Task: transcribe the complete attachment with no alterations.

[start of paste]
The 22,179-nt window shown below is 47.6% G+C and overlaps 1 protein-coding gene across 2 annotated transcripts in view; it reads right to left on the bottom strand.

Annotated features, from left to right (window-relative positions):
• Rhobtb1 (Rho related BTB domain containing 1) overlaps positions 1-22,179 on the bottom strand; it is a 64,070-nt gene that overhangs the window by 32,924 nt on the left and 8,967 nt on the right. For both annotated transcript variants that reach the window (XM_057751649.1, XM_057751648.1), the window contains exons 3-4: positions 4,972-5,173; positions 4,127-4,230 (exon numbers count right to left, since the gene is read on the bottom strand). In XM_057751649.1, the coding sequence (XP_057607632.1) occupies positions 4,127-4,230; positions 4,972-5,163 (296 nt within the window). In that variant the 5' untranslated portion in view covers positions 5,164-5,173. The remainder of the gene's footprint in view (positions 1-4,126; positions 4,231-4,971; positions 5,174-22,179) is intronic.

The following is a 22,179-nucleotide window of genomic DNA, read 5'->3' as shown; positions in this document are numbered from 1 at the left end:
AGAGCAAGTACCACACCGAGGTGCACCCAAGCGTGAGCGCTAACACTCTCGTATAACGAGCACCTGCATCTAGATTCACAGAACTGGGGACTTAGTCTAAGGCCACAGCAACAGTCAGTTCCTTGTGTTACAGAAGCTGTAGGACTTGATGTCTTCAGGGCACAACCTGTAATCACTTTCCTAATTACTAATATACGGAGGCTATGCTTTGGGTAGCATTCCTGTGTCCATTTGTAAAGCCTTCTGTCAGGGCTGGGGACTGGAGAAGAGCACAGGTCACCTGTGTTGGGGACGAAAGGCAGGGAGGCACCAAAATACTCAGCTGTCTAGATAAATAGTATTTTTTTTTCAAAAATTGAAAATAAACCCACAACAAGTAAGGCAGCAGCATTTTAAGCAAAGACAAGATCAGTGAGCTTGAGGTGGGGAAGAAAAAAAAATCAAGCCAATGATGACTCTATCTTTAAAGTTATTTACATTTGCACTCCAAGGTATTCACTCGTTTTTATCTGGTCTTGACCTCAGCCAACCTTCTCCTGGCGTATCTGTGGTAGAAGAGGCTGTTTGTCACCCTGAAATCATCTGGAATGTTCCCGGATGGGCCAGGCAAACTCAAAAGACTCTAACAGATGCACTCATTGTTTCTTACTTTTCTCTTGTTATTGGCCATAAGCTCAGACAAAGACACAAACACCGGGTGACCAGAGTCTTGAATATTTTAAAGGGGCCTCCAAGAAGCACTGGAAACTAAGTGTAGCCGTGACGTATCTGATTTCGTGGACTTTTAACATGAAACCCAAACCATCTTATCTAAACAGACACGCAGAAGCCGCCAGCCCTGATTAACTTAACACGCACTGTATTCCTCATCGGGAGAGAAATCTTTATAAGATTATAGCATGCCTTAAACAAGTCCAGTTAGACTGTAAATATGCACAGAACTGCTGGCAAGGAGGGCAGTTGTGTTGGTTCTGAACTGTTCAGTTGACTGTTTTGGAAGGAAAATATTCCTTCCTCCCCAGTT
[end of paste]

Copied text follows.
The 22,179-nt window shown below is 47.6% G+C and overlaps 1 protein-coding gene across 2 annotated transcripts in view; it reads right to left on the bottom strand.

Annotated features, from left to right (window-relative positions):
• Rhobtb1 (Rho related BTB domain containing 1) overlaps positions 1-22,179 on the bottom strand; it is a 64,070-nt gene that overhangs the window by 32,924 nt on the left and 8,967 nt on the right. For both annotated transcript variants that reach the window (XM_057751649.1, XM_057751648.1), the window contains exons 3-4: positions 4,972-5,173; positions 4,127-4,230 (exon numbers count right to left, since the gene is read on the bottom strand). In XM_057751649.1, the coding sequence (XP_057607632.1) occupies positions 4,127-4,230; positions 4,972-5,163 (296 nt within the window). In that variant the 5' untranslated portion in view covers positions 5,164-5,173. The remainder of the gene's footprint in view (positions 1-4,126; positions 4,231-4,971; positions 5,174-22,179) is intronic.

The following is a 22,179-nucleotide window of genomic DNA, read 5'->3' as shown; positions in this document are numbered from 1 at the left end:
AGAGCAAGTACCACACCGAGGTGCACCCAAGCGTGAGCGCTAACACTCTCGTATAACGAGCACCTGCATCTAGATTCACAGAACTGGGGACTTAGTCTAAGGCCACAGCAACAGTCAGTTCCTTGTGTTACAGAAGCTGTAGGACTTGATGTCTTCAGGGCACAACCTGTAATCACTTTCCTAATTACTAATATACGGAGGCTATGCTTTGGGTAGCATTCCTGTGTCCATTTGTAAAGCCTTCTGTCAGGGCTGGGGACTGGAGAAGAGCACAGGTCACCTGTGTTGGGGACGAAAGGCAGGGAGGCACCAAAATACTCAGCTGTCTAGATAAATAGTATTTTTTTTTCAAAAATTGAAAATAAACCCACAACAAGTAAGGCAGCAGCATTTTAAGCAAAGACAAGATCAGTGAGCTTGAGGTGGGGAAGAAAAAAAAATCAAGCCAATGATGACTCTATCTTTAAAGTTATTTACATTTGCACTCCAAGGTATTCACTCGTTTTTATCTGGTCTTGACCTCAGCCAACCTTCTCCTGGCGTATCTGTGGTAGAAGAGGCTGTTTGTCACCCTGAAATCATCTGGAATGTTCCCGGATGGGCCAGGCAAACTCAAAAGACTCTAACAGATGCACTCATTGTTTCTTACTTTTCTCTTGTTATTGGCCATAAGCTCAGACAAAGACACAAACACCGGGTGACCAGAGTCTTGAATATTTTAAAGGGGCCTCCAAGAAGCACTGGAAACTAAGTGTAGCCGTGACGTATCTGATTTCGTGGACTTTTAACATGAAACCCAAACCATCTTATCTAAACAGACACGCAGAAGCCGCCAGCCCTGATTAACTTAACACGCACTGTATTCCTCATCGGGAGAGAAATCTTTATAAGATTATAGCATGCCTTAAACAAGTCCAGTTAGACTGTAAATATGCACAGAACTGCTGGCAAGGAGGGCAGTTGTGTTGGTTCTGAACTGTTCAGTTGACTGTTTTGGAAGGAAAATATTCCTTCCTCCCCAGTT